October 1875 iron smelting began in Lithgow under the
direction of Enoch Hughes. The foundry was erected on Thomas
Brown's Esk Bank property where ore was found just
beneath the surface of the ground.
successfully encouraged James Rutherford of Bathurst,
a principal shareholder and manager of Cobb and Co.,
Williams a Canadian railway engineer who had worked on
the Zig Zag and the Honourable
John Sutherland the Minister for Public Works to join
him in this steel making venture. By the end of 1876 the
blast furnace was producing over 100 tons of pig-iron
per week (Lithgow Public School 1947).
was soon found that the success of the operation would
be limited by cheap competition from overseas iron which
was transported to the colony as ship's ballast. The
carried on for some time under a co-operative system
but appeared to have failed. In a mark of frustration
lack of protectionism measures for local industries,
Rutherford blew up the blast furnace with two dray loads
powder (Brown 1989, p66).
Sandford who was associated with the early steel making
operations in Mittagong, took over the operations from
Rutherford in 1886 and made some initial successes in
reviving the business by successfully puddling Australia's
first steel in 1900. Sandford was a strong lobbyist for
Lithgow industry, encouraging the New South Wales Government
to exclusively use locally produced iron and steel. In
1904 the government sought tenders from America, Europe
and Australia to supply it with its iron and steel requirements.
A condition of the contract was that all operations had
to use local ores and that all works needed to be located
within New South Wales. Sandford was awarded the contract
order to meet the obligations of his contract, Sandford
built a new blast
furnace with a capacity of 1,000 tons per week the
funds for which were secured through a significant bank
1989, p.74). The bank was to shortly foreclose on Sandfords
loan, with the operations then passing to G & C Hoskins.
George and Cecil Hoskins took over the Steel Works in
1908 the business began to thrive. In an attempt to make
the local steel industry more viable, the Hoskins Brothers
persuaded the government to pay a bounty for Australian
produced steel. The Hoskins Brothers moved their operations
from Rhodes in Sydney to Lithgow and began to make significant
was to become renown for its steel production, with thousands
of tons of steel being produced for the Trans-Australia
Railway. In the first year of production, the Steel Works
treated 51,000 tons of ore and employed 632 people (Lithgow
Public School 1947). By 1926 the steel furnaces had turned
out 178,000 tons of ore, resulting in 105,000 tons of
pig iron (Lithgow Public School 1947).
and limestone were both necessary requirements for the
production of steel. Coke was required to generate the
required heat levels to smelt steel, and the limestone
was required to act as a flux to draw off the impurities
from the ore. The success of the Lithgow iron and steel
industry was dependent on the supply of these two resources.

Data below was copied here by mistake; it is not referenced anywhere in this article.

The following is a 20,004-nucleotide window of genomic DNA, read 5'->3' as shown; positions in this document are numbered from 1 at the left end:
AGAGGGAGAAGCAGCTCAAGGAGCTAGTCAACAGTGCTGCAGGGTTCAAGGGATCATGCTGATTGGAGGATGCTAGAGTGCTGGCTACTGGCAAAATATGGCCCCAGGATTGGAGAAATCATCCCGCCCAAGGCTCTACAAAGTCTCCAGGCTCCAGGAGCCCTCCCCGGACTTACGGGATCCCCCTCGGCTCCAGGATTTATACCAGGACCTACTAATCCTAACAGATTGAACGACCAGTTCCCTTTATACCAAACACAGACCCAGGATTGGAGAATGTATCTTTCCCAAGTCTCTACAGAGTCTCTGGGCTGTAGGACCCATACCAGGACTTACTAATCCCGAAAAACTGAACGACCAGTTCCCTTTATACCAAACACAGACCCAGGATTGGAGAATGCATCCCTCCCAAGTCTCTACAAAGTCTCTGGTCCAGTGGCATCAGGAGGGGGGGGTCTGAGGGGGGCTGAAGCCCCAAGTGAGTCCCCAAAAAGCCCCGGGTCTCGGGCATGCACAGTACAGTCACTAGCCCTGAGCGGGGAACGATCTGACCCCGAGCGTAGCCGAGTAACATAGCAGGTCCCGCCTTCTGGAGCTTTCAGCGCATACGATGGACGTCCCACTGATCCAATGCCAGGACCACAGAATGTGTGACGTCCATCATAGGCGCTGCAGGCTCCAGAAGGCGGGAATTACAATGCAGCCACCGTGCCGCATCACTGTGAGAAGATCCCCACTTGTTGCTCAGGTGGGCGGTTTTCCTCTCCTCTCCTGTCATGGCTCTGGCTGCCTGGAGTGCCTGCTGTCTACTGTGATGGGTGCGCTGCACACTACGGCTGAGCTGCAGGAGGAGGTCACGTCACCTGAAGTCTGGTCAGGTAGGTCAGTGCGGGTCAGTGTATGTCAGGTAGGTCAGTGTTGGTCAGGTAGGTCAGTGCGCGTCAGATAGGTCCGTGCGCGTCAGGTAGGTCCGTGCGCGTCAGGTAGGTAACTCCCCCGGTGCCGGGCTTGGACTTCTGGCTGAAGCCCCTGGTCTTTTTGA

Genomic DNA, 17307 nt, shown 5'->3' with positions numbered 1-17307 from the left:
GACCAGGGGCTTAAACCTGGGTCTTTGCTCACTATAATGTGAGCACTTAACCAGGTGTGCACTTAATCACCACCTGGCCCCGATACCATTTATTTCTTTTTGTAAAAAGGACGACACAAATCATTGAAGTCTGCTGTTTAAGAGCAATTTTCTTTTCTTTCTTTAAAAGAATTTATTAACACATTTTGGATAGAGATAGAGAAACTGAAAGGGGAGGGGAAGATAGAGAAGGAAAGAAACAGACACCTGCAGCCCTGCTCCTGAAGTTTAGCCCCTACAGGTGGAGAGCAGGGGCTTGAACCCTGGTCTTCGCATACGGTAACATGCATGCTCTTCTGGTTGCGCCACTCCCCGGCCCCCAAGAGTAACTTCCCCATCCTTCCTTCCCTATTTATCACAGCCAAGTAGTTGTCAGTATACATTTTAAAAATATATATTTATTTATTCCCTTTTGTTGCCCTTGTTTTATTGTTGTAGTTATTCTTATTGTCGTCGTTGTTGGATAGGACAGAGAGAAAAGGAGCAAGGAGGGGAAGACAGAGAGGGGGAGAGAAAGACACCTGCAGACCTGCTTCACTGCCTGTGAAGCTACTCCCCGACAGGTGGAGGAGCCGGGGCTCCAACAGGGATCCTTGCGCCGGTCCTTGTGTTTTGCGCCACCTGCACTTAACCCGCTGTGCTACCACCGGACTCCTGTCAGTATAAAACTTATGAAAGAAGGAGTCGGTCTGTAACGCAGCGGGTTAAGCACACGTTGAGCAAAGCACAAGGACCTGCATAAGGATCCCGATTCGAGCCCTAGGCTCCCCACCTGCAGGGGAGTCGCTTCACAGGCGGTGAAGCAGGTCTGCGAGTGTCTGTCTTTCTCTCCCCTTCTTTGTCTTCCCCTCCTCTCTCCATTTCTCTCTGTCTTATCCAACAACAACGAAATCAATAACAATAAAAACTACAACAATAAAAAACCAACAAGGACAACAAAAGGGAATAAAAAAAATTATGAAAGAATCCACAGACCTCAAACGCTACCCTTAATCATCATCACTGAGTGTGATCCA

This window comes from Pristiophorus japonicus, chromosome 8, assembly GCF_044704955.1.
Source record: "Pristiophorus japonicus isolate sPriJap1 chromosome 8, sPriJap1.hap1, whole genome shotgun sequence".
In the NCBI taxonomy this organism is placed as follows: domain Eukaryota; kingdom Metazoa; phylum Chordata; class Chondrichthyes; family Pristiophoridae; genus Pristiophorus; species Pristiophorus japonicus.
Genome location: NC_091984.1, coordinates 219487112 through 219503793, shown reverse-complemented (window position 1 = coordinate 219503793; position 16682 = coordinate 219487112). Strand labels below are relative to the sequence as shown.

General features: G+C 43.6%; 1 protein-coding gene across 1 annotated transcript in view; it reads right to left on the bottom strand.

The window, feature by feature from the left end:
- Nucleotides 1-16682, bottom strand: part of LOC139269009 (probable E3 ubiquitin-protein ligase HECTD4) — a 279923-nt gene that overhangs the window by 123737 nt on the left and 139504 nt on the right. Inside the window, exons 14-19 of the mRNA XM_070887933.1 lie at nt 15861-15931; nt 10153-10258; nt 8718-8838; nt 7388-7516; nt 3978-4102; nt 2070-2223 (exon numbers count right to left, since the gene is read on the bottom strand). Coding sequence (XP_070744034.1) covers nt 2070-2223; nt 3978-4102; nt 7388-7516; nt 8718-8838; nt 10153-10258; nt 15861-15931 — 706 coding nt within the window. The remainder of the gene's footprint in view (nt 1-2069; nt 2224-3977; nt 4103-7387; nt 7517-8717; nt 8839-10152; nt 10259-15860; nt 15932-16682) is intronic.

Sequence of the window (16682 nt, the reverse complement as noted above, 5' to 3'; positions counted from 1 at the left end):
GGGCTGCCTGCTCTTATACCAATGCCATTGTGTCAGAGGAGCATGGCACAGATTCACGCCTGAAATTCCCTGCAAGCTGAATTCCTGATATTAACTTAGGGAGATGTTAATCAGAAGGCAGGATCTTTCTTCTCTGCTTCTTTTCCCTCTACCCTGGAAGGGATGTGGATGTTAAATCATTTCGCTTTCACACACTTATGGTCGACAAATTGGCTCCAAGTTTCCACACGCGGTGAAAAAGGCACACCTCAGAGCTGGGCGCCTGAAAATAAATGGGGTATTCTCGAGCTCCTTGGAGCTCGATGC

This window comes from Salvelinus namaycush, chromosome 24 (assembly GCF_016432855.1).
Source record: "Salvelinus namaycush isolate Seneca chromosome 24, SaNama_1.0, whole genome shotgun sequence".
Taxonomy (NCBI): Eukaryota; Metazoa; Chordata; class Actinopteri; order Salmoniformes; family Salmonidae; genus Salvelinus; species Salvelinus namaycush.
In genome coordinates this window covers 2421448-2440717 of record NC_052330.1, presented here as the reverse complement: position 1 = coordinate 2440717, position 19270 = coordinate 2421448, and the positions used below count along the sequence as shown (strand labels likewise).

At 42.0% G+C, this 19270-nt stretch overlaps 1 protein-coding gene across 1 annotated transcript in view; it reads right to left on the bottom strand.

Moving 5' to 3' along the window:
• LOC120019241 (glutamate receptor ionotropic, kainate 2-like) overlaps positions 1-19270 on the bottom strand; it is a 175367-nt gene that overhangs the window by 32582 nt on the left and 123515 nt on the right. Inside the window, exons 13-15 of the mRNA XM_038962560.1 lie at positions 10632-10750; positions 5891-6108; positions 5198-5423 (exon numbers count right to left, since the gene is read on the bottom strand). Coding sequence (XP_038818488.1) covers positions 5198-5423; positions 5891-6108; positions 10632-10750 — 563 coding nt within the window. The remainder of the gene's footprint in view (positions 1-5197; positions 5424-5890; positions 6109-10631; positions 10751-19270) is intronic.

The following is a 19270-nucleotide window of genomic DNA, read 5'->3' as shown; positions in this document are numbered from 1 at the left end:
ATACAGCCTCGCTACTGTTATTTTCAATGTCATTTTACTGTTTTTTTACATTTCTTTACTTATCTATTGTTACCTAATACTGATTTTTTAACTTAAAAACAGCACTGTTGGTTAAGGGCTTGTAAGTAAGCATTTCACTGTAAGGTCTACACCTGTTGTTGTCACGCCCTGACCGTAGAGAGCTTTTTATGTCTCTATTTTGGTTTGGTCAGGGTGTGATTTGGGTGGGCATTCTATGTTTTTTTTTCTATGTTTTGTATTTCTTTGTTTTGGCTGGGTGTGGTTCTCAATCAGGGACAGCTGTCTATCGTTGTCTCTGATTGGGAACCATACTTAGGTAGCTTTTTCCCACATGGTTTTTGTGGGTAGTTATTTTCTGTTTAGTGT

for the Lithgow operations was obtained from Ben
Iron Ore was obtained from Coombing Park near Carcoar.
This mine was origionally opened as a copper mine
Icely in the 1870's, as the copper was worked out it
was discovered that a enormous body of Iron Ore surrounded
the copper ore body. The mine was taken over by G & C
Hoskins and a railway line built which opened on
27th April 1907.
the closure of the Lithgow smelters the mine too
in 1927 - it being unecomonical to transport the iron
ore to Port Kembla. A enormous quantity of Iron ore was
from this site over the years, often complete train loads,
as well most through trains stopped & picked
up loading from this site. This railway is still
100% intact. Possibly
iron ore was trail mined at Irondale Colliery, Pipers
Flat, but this has not been confirmed. Though a prospectus
was issued stating that the Irondale Mine was to
Iron Ore from a band of high grade Ironstone which was
encountered in that mine.
ore was also mined on Tunnel Hill at Marangaroo.
course high grade silica flux was obtained from Newbolds
Quarry & Brickworks at Marrangaroo, as well as
the refractory bricks required for the Blast Furnaces.
for the Blast Furnaces came from a variety of sources
- Hoskins own Coke works at Lithgow, as well as Oakey
Park Colliery, and possibly Zig Zag Colliery.
supply of metallurgical coke, however was not sufficient,
and additional supply had to be freighted from the south
coast at great cost. This cost was exacerbated by the
state government's movement in 1919 to increase railway
freight charges by 10% across the state (Brown 1989,
lack of suitable coking coals, increases in railway freight
charges and the inability of the Western District to
sufficient quantities of good quality ore resulted in
the demise of the Lithgow Iron and Steel industry. In
1932 the blast furnaces were removed from the site. The
Hoskins Brothers at this time joined the Australian Iron
and Steel Company and re-erected their steel works at
City of Greater Lithgow acknowledges and appreciates the
History excerpts taken from the Draft
Economic Development Strategy for Lithgow
which was researched and compiled by Economic and Community
Development Class, University of Sydney October 1996